You can't be greedy anymore, but you can be selective! Think of it as no longer having a quick takeaway that leaves you wanting more, but rather indulging in a five course dinner that fully satisfies you! The lifestyle is going to become more relaxed and you'll savour experiences more, giving more opportunity to discover new pleasures with just a few people in your bubbles.
The hand sanitising and hand washing regimes that we've all become accustomed to will continue, but that's not a bad thing! The club has new lower capacity levels and will measure attendance levels, so it's vital that you tell us when you're coming by registering for opening hours as we'd hate to turn you away if we're full! We support the NHS Track and Trace system to keep our members safe.
It may sound like a like of things to take in, but we aim to operate in a way where you can have a relaxed drink, chat and possibly play without worry. Our recent trips to supermarkets have been too stressful, we want to provide a safe haven away from the rest of the world.
So, the way your club will operate will change to match how the lifestyle will need to evolve for the future; more intimate, more selective, more meaningful.
The acts associated with sexual intimacy can have as many variations and alternatives as the imagination can conceive. Instead of kissing and sexual intercourse, try mutual masturbation, cam and phone sexting, watching or reading erotica, watching your partner pleasure themselves, kink role play... there's so many new adventures to try!
What about starting a new relationship?
For those people who would like to start a new relationship, that should be considered carefully. All of us should be practicing social distancing at this time due to the pandemic, and dating does not comply with recommendations for social distancing. While this time is challenging, social distancing is of the utmost importance to keep you and your loved ones safe if you're going to expand your household bubble, now is the time to be selective!
Are any forms of intimacy and sex completely safe right now?
Six feet of separation required by social distancing may not entirely slow you down. Masturbation, phone/virtual sex with a partner who doesn’t live with you, and sex toys (used just by you) could play a big role in sexual intimacy, particularly in this moment. And if you’re not in the mood for sex and are wondering how anyone can engage in intimacy in this moment, that’s also normal. People have different psychological responses to stress. If living through a pandemic has dampened your sexual desire, it will return once life returns to normal.
If you do have a regular intimate partner, keep in mind that coronavirus is not the only issue that you should be concerned about. You should use contraception if you are not planning on conceiving, and you should use a condom to protect against sexually transmitted infections.
Sex with yourself, i.e. masturbation is excellent for your physical and mental well-being. Masturbation will not spread COVID-19, especially if you wash your hands (and any sex toys) with soap and water for at least 20 seconds before and after sex. If you use a shared computer, phone or touch screen whilst masturbating please disinfect these devices thoroughly. The next safest partner is someone you live with. Sex can be a really great way to have fun, stay connected and relieve anxiety during this potentially stressful time, if:
you live with your sexual partner, you are both feeling well and you both consent to sex, and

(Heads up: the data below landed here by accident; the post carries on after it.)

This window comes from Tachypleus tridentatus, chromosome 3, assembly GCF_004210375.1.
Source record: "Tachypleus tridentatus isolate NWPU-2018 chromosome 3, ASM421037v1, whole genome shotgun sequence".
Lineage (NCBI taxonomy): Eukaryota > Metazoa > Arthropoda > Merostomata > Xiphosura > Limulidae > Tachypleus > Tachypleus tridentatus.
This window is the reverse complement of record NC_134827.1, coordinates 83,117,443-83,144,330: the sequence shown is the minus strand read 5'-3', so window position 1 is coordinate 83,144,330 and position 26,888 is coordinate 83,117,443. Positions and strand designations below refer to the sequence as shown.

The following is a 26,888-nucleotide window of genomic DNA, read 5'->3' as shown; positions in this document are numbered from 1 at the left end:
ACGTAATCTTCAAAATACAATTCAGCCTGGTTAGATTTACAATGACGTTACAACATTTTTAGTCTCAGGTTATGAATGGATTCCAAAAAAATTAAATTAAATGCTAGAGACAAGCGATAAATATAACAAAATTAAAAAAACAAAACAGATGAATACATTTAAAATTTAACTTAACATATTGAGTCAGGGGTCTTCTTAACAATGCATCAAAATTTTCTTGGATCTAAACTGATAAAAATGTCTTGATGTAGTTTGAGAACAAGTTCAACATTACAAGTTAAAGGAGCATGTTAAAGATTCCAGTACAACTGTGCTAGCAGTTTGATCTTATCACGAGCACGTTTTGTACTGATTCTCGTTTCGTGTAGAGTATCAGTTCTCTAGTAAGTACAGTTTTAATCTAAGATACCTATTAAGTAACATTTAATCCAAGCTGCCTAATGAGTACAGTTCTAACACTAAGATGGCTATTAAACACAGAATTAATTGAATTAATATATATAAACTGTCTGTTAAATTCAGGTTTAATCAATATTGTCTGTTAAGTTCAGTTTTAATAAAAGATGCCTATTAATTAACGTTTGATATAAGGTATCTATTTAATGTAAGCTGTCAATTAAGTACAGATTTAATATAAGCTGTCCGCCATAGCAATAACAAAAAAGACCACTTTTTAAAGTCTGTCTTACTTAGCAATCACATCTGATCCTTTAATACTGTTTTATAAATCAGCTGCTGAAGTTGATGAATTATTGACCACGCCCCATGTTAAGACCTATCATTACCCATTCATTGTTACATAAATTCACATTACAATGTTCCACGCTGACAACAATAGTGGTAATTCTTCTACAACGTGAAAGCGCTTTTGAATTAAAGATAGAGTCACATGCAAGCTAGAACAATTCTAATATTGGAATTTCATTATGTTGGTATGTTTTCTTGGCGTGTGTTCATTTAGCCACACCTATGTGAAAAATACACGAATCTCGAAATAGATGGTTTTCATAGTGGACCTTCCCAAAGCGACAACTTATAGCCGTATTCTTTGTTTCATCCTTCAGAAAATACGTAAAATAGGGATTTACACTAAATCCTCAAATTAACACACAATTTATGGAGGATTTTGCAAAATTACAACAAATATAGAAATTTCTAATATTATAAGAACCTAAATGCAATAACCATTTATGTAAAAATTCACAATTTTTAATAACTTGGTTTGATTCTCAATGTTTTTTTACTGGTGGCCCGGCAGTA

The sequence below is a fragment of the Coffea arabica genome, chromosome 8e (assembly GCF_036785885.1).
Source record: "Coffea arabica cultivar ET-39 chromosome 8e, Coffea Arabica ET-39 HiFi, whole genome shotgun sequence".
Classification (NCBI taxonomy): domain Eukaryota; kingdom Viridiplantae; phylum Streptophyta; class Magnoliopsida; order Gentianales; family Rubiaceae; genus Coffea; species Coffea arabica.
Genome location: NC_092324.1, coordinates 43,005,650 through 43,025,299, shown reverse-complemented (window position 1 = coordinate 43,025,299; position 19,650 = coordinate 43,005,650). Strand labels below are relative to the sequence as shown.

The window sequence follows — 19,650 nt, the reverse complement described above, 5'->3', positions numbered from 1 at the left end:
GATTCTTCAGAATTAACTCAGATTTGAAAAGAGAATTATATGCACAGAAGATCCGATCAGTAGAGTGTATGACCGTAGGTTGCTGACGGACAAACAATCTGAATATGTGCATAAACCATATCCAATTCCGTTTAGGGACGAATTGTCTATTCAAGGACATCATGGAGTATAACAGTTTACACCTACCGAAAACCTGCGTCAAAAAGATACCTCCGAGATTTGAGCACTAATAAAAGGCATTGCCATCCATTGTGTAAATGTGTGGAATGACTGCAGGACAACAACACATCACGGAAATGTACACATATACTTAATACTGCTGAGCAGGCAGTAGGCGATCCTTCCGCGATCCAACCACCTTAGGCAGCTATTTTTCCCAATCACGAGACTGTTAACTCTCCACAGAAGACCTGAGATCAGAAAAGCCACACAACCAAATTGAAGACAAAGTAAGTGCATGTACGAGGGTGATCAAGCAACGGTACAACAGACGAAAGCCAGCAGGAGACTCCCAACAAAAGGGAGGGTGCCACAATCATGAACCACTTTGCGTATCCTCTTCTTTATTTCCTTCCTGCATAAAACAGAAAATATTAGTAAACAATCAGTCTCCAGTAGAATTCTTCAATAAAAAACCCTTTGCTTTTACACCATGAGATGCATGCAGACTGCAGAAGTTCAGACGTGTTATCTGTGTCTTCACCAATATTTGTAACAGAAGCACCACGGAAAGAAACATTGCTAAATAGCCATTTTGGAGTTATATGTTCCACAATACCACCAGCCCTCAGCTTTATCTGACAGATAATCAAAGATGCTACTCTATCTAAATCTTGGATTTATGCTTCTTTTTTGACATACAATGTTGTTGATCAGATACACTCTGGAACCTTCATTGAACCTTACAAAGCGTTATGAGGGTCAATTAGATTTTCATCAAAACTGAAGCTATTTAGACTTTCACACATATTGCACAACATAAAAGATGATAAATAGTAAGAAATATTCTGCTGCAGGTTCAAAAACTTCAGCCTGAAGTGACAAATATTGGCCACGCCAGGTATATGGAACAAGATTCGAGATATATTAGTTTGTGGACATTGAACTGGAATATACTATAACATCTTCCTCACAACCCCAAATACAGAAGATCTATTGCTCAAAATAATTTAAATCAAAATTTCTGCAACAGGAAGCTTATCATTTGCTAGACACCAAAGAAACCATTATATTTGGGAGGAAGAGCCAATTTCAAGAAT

you haven’t been exposed to COVID-19 and are not in the “at risk” group of having a severe illness with COVID-19.
However, if you have symptoms of COVID-19 (these include a new persistent cough or fever of 37.7°C or above) you should self-isolate for 7 days to prevent further transmissions. If someone you live with or someone you have recently had sex with (within or outside of your household) has these symptoms then you need to self-isolate for 14 days. Self-isolating means no physical contact – no hugging, kissing or sex, and have separate sleeping arrangements. Irrespective of symptoms, if you or a sexual partner has a medical condition that may lead to a more severe illness with COVID-19, you should avoid sex.
You should avoid close contact — including sex — with anyone outside your household. If you don’t live with your sexual partner, consider moving in to the same living space temporarily. Additional travel puts your friends, family and community at risk, so make a responsible choice. Video dates, phone sex, “sexting” or chat rooms may be options for you. Don’t share images or participate in recorded content if you don’t want to.
Kissing passes on COVID-19. Avoid kissing anyone who is not part of your household. If you are going to have sex, you can reduce the harm to yourself and your partners. Condoms can reduce contact with sperm (cum) or saliva (spit) especially during oral and anal sex.
Rimming (mouth on anus) is very likely to spread COVID-19 as the virus is present in faeces and can enter your mouth, so you should avoid it during this time. Washing before and after sex is essential. Wash your hands and sex toys with soap and warm water. Do not share sex toys during this time.
If you arrange to meet someone outside of your bubble for sex, you could be at risk of being charged for not observing social distancing. This could lead to a fine of £200. Everyone needs to be socially distancing at this time (keeping two metres away from others), handwashing for 20 seconds regularly and remembering to avoid touching your face. If you are going to have conventional sex, it should only be with someone who lives in the same household (your bubble) as you if you both have no symptoms of COVID-19. You can reduce the harm to yourself and your partners by:
Avoid kissing anyone who is not part of your household. Kissing passes on COVID-19.
Rimming (mouth on anus) is very likely to spread COVID-19 as the virus in faeces can enter your mouth so you should avoid it during this time.
Washing before and after sex is essential. Wash your hands and sex toys with soap and warm water. Do not share sex toys during this time.
References - BASHH, Harvard Publications, Gov.uk